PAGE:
Leadership is consistently emphasized as a valuable set of skills for individuals charged with managing a business, performing in athletics and other interactions and endeavors involving people. There are numerous theories, books and training programs about leadership and the necessary characteristics and attributes of a strong leader. Integrity in business is one of the key leadership traits, often cited as critical when dealings and interacting with others.
Leadership is a discipline that is highly regarded in the annals of personal and organizational development. Effective use of this skill contributes to the successful implementation and execution of strategies that enable people to achieve expectations. Studies have indicated that diverse teams with strong leadership perform better. Strong leadership allows individuals to handle the disruption and challenges they may encounter while managing and working in a diverse environment, where differences of opinions, styles and approaches, among team members is prevalent.
The 4th Monkey is known as Shizaru in Japan. He receives very little attention, since most are familiar with his counterparts; see no evil (Mizaru), hear no evil (Kikazura), and speak no evil (Iwazura). His function is to do no evil, which you could argue is the most important monkey. The 4th Monkey’s emphasis is on right practices and behaviors. The proper way to meet people and treat people are just a few of the important actions. Being trustworthy and ethical are also essential elements.
The age-old saga of the monkeys places the emphasis on lack of involvement. If you do not see, hear or speak evil, you will minimize conflict. However, the 4th Monkey matters and transcends complacency and instructs the leader to exert their character and insert their presence into situations, to lead people to a mutually beneficial decisions and destinations.
The 4th Monkey matters. Do no evil is critical in leadership, as we lead in all areas of our lives. The 4th Monkey should be a mascot for a leadership team to validate the importance of ethics and right behavior. Let us focus on the workplace. In the business setting what are some of the wrong (evil) characteristics we can highlight?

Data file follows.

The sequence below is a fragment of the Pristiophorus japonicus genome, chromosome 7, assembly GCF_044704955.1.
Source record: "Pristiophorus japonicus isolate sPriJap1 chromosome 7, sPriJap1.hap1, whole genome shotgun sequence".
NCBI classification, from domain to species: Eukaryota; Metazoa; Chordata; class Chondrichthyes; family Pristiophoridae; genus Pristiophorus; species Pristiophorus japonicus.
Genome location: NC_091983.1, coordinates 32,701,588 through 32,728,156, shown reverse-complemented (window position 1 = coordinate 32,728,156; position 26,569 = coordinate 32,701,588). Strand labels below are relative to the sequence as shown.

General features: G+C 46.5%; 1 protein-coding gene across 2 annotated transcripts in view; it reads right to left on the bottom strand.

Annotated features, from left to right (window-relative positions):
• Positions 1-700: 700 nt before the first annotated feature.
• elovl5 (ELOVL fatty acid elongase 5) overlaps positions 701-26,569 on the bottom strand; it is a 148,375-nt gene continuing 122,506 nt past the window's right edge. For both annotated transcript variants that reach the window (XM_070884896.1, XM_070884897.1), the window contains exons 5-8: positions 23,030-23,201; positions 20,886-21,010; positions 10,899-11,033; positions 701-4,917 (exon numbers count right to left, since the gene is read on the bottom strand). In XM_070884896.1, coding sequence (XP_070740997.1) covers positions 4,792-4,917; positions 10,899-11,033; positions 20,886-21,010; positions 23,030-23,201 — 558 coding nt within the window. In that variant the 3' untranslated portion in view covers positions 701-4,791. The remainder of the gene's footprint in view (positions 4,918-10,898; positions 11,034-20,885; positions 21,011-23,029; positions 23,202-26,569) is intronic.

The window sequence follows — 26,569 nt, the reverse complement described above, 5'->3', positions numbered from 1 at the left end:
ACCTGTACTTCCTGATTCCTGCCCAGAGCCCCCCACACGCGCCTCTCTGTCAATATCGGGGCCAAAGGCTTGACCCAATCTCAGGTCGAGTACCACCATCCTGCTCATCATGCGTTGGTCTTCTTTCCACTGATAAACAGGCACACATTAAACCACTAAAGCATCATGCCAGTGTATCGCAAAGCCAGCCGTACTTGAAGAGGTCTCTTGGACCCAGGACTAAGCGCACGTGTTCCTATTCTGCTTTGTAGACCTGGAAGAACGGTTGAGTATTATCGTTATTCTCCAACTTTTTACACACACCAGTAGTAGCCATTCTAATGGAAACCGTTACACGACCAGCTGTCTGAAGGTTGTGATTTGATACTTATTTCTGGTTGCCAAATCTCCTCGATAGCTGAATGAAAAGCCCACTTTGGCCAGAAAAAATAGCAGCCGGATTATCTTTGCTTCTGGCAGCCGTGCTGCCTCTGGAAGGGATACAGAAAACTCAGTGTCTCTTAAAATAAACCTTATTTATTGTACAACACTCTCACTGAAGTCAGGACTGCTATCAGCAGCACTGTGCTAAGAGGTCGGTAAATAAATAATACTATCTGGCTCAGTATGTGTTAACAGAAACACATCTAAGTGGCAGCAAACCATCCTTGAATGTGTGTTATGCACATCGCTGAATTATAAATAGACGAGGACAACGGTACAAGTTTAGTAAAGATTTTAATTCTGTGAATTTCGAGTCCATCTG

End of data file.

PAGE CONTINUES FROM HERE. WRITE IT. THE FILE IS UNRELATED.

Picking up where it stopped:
Here is a top 10 list of principles that illustrate some examples of do no evil. This is by no means, a comprehensive or exhaustive list. Also, the list may be challenged and amended, for you may have other principles which are equally or more appropriate to your business and experience. Nevertheless we are in agreement that the 4th Monkey matters in the workplace.
Please review this list for it shows the interaction and compatibility between the 4th Monkey and your ability to lead. These principles will illustrate the importance of integrity by internalizing these 10 proposed principles from the 4th Monkey. Implementing these practices can highlight and contribute significantly to your results.
Notice below and, in your discussions, that there are evils / crimes of commission and omission. Failure to do the right thing, in the right situation, can be construed as a malicious act of omission.
1. Do not demonstrate poor character and lack of integrity
2. Do not lie (knowingly give false or misleading information)
3. Do not bully or intimidate others
4. Do not harm people’s dignity and self-respect
5. Do not misrepresent data (to deceive or protect)
6. Do not violate people’s rights or property
7. Do not discriminate (no favoritism and nepotism)
8. Do not steal (ideas or intellectual property)
9. Do not gossip, demean and discredit a reputation
10. Do not fail to give direction and authentic feedback
During my anthropology class in the first year of college, I was introduced to two attributes particular to certain monkeys. The first concept was brachiating, which meant the hand over hand movement of monkeys, as they travel from branch to branch (children perform this activity on the monkey bar). This reminds me of a leader who not only takes the high road, but is performing at a high level, to very high standards. This visible performance is noticed by others, especially those who are on the ground, and those traveling with them.
The second attribute was that many monkeys had a prehensile tail. This tail enabled the monkey to achieve additional agility and movement because of its ability to grab on to objects, which gave them greater flexibility and agility. Effective leaders must grab onto knowledge, information and concepts better than their peers. I propose that the 4th Monkey provides a metaphor of leadership dexterity to those individuals who are truly practitioners of effective leadership.
The 4th Monkey matters and enables us to lead and form natural alliances with our constituents, followers and others as we demonstrate and develop leaders, in order to transform their operations into successful, individual honoring enterprises.
Copyright © 2019 Orlando Ceaser